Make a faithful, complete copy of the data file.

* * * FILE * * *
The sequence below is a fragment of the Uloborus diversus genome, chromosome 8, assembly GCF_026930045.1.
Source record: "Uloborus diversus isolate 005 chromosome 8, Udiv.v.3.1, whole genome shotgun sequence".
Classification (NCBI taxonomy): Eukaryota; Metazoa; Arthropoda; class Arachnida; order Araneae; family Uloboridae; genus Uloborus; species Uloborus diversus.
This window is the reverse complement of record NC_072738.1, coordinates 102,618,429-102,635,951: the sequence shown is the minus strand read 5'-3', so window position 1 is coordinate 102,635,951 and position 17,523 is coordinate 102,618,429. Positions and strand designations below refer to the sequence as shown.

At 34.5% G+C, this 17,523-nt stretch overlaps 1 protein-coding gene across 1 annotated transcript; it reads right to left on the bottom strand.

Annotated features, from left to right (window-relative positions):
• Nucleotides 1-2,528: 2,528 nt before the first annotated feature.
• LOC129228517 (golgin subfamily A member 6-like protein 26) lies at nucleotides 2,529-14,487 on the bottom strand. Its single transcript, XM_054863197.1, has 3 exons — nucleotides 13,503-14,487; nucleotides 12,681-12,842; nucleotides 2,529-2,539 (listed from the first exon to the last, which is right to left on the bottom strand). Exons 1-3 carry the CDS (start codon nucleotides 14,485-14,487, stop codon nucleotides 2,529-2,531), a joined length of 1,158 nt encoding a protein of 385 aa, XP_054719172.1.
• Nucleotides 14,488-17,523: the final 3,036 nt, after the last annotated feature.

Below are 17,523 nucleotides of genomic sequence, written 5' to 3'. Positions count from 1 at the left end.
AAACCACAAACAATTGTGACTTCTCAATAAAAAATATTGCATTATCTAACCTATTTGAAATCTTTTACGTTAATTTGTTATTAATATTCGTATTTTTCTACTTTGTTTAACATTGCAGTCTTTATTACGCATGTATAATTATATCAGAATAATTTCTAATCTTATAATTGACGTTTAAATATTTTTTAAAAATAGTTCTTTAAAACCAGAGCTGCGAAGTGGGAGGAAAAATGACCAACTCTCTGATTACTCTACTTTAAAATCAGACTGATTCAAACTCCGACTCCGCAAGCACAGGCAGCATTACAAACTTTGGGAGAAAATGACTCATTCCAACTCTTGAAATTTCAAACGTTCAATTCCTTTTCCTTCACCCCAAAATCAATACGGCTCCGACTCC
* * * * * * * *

The sequence below is a fragment of the Uloborus diversus genome, chromosome 8, assembly GCF_026930045.1.
Source record: "Uloborus diversus isolate 005 chromosome 8, Udiv.v.3.1, whole genome shotgun sequence".
Classification (NCBI taxonomy): Eukaryota; Metazoa; Arthropoda; class Arachnida; order Araneae; family Uloboridae; genus Uloborus; species Uloborus diversus.
This window is the reverse complement of record NC_072738.1, coordinates 102,618,429-102,635,951: the sequence shown is the minus strand read 5'-3', so window position 1 is coordinate 102,635,951 and position 17,523 is coordinate 102,618,429. Positions and strand designations below refer to the sequence as shown.

At 34.5% G+C, this 17,523-nt stretch overlaps 1 protein-coding gene across 1 annotated transcript; it reads right to left on the bottom strand.

Annotated features, from left to right (window-relative positions):
• Nucleotides 1-2,528: 2,528 nt before the first annotated feature.
• LOC129228517 (golgin subfamily A member 6-like protein 26) lies at nucleotides 2,529-14,487 on the bottom strand. Its single transcript, XM_054863197.1, has 3 exons — nucleotides 13,503-14,487; nucleotides 12,681-12,842; nucleotides 2,529-2,539 (listed from the first exon to the last, which is right to left on the bottom strand). Exons 1-3 carry the CDS (start codon nucleotides 14,485-14,487, stop codon nucleotides 2,529-2,531), a joined length of 1,158 nt encoding a protein of 385 aa, XP_054719172.1.
• Nucleotides 14,488-17,523: the final 3,036 nt, after the last annotated feature.

Below are 17,523 nucleotides of genomic sequence, written 5' to 3'. Positions count from 1 at the left end.
AAACCACAAACAATTGTGACTTCTCAATAAAAAATATTGCATTATCTAACCTATTTGAAATCTTTTACGTTAATTTGTTATTAATATTCGTATTTTTCTACTTTGTTTAACATTGCAGTCTTTATTACGCATGTATAATTATATCAGAATAATTTCTAATCTTATAATTGACGTTTAAATATTTTTTAAAAATAGTTCTTTAAAACCAGAGCTGCGAAGTGGGAGGAAAAATGACCAACTCTCTGATTACTCTACTTTAAAATCAGACTGATTCAAACTCCGACTCCGCAAGCACAGGCAGCATTACAAACTTTGGGAGAAAATGACTCATTCCAACTCTTGAAATTTCAAACGTTCAATTCCTTTTCCTTCACCCCAAAATCAATACGGCTCCGACTCC